Category Archives: Civil War Culture

Everything is Bigger in Texas

Even the number of black Confederate soldiers.  How many?  Norris White Jr. speculates that 50,000 men “served” in the Confederate army from Texas, though he has only “documented” 7,500.  Mr. Norris came across evidence of these black Confederates while working on an M.A. thesis on Buffalo soldiers in the history department at Stephen F. Austin University.  Along the way we get the same tired and confused statements that reveal very little, if any, understanding of the broader historiography and an inability to acknowledge crucial distinctions.

This is embarrassing on a number of levels.  The article itself is poorly written.  The history department at Stephen F. Austin is referenced in a way that I suspect it would correct if it had the opportunity, and Mr. Norris is clearly misinformed about the subject of how blacks were utilized for the Confederate war effort.  Let’s take a closer look.

“Their voices have been omitted from the pages of history,” White said.

This is simply not true.  There is an incredibly rich body of scholarship that explores the various roles performed by blacks in the Confederate army.

Much attention has been given in movies such as “Glory” and in books and articles written by prominent U.S. military and Civil War era historians to the exploits and heroics of black soldiers serving in the Union forces, White said, but he added that “very little observance, if any, has been given to their counterparts in the Confederate Army.”

This is a common claim made by folks who become fixated on black Confederates.  The United States army utilized black soldiers so there must have been a “counterpart” in the Confederate army as well.  What is lost in this move are the salient differences between the debates in the United States and Confederacy that led to their use as soldiers – in 1863 for the former and in the final weeks of the war in 1865 for the latter.  Even more to the point, it fails to acknowledge in any way the place of slavery in the Confederacy.

He found that black Texans served in the Confederate Army in many diverse capacities, such as infantrymen on the battlefield, personal body servants, teamsters or laborers.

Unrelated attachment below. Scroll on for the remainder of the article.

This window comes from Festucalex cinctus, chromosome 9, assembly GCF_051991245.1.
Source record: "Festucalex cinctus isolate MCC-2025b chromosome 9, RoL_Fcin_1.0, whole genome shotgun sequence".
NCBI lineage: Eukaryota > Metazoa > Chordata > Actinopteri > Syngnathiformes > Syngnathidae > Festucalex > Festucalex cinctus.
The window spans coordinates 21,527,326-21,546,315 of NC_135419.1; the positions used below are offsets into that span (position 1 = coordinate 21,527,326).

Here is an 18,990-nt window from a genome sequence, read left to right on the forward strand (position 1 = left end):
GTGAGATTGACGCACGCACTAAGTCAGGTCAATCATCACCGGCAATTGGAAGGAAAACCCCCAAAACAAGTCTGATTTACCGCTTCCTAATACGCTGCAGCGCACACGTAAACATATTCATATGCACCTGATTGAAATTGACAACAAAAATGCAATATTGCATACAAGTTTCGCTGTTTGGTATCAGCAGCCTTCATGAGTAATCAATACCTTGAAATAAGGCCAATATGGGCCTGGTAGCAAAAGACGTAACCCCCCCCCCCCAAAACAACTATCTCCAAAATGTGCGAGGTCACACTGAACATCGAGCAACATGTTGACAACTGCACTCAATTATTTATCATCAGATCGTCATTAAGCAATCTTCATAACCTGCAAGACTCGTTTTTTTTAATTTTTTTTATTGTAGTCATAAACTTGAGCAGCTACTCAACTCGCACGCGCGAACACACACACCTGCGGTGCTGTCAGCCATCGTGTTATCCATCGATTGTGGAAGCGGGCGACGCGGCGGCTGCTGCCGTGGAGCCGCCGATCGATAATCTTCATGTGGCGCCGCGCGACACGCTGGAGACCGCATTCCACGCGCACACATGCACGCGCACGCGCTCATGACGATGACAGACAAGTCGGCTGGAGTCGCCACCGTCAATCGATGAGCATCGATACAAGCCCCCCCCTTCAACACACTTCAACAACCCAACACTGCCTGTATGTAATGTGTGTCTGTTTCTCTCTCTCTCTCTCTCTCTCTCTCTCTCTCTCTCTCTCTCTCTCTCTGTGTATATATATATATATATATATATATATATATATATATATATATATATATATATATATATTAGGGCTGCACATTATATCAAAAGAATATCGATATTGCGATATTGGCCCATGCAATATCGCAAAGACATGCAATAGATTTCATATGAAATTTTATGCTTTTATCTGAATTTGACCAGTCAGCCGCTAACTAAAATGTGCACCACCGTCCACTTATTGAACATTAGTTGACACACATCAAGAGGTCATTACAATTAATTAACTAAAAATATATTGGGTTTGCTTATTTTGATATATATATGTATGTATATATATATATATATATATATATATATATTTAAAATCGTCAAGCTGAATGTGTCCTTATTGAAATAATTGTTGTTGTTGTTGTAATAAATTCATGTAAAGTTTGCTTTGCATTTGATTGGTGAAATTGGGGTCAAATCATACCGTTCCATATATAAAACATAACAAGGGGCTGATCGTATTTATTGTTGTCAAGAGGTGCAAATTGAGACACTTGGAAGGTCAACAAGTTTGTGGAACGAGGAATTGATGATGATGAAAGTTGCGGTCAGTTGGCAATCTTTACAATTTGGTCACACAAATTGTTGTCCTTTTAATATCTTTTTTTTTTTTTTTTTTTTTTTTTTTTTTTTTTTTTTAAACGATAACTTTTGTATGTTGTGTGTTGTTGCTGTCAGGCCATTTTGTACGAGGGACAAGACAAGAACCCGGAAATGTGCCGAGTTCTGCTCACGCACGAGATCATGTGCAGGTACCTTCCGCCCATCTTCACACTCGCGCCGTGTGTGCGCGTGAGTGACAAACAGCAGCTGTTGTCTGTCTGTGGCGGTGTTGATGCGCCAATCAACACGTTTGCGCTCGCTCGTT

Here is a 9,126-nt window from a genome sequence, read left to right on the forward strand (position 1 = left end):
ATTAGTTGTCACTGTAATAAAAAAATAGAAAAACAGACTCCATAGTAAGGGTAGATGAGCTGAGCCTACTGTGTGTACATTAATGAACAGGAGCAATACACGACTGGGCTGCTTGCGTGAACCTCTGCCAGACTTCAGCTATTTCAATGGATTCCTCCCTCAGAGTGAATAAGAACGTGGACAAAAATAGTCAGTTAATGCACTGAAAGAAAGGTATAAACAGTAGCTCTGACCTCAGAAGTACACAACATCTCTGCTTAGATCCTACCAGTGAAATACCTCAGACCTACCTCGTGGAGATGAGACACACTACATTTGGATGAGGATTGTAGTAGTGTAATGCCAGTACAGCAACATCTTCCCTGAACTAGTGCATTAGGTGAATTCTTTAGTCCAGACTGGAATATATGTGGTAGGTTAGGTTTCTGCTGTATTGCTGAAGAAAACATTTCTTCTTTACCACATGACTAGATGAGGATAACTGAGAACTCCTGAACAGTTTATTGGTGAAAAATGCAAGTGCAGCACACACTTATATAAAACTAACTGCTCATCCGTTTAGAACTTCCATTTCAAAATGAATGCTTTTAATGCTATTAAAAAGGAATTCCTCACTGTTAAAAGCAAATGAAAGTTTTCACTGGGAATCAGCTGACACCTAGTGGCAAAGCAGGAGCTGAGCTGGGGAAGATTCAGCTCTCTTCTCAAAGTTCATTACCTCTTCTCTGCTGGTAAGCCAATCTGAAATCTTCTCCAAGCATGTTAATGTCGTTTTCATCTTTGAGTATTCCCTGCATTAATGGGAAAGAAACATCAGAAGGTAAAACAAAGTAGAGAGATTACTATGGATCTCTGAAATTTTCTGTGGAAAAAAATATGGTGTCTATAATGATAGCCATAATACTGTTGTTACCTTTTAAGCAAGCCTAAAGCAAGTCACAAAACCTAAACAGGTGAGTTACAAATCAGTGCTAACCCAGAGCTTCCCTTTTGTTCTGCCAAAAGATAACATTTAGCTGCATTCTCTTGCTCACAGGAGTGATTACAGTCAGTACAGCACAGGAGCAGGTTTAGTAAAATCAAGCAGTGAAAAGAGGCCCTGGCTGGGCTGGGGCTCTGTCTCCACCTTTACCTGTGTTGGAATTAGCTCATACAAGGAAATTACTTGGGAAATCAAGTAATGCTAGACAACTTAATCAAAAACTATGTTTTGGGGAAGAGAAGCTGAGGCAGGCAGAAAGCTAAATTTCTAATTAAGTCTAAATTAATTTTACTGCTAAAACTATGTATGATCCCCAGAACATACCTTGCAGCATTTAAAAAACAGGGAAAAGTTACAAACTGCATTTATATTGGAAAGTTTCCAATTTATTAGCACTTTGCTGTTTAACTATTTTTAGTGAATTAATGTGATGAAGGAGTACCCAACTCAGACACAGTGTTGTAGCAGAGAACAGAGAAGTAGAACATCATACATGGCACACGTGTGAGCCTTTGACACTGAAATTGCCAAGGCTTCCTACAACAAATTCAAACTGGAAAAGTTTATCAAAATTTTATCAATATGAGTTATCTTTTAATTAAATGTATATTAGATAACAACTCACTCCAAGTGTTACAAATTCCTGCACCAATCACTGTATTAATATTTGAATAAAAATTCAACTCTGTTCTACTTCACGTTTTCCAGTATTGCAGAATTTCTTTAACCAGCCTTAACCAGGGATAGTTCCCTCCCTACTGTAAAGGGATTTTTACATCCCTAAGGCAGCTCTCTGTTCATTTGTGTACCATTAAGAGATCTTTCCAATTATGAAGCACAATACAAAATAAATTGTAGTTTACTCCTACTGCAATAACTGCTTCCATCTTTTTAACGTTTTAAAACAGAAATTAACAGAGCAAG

This is where Mr. Norris and many others reveal their inadequacies as serious historians.  I have no idea how many black “infantrymen” or black enlisted soldiers were discovered, but body servants, teamsters, and laborers did not “serve” as soldiers.  These distinctions are absolutely crucial if one is to have any hope of making sense of this subject and it is completely lost on Mr. Norris.

Primary sources, White said, are “100 percent irrefutable evidence — letters, diaries, pension applications, photographs, newspaper accounts, county commission records and other evidence that give primary insight” that blacks were in the Confederate Army.  For example, White found a Texas historical marker in Wise County that states Randolph Vesey was a respected Negro citizen and homeowner who served during the Civil War as body servant and voluntary battle aid to General W.L. Cabel of the Confederate Army.

First, I am not sure how the discovery of a marker is the kind of example that you want to highlight after supposedly traveling “30,000″ miles across the state searching through archives.  Randolph Vesey was surely not  a “counterpart” to any USCT.  One was free, the other enslaved.  That a graduate student in history will complete his studies not understanding this fundamental point is truly disturbing.

What I find sad is that even after all of this supposed research conducted by Mr. Norris, all we get here are the same old claims that are commonly found to have been cut and pasted from one black Confederate website to another.  There is nothing new here or anything that points to any serious thinking about this topic.  In fact, there is nothing in this article that you haven’t read hundreds of times in similar articles and countless websites.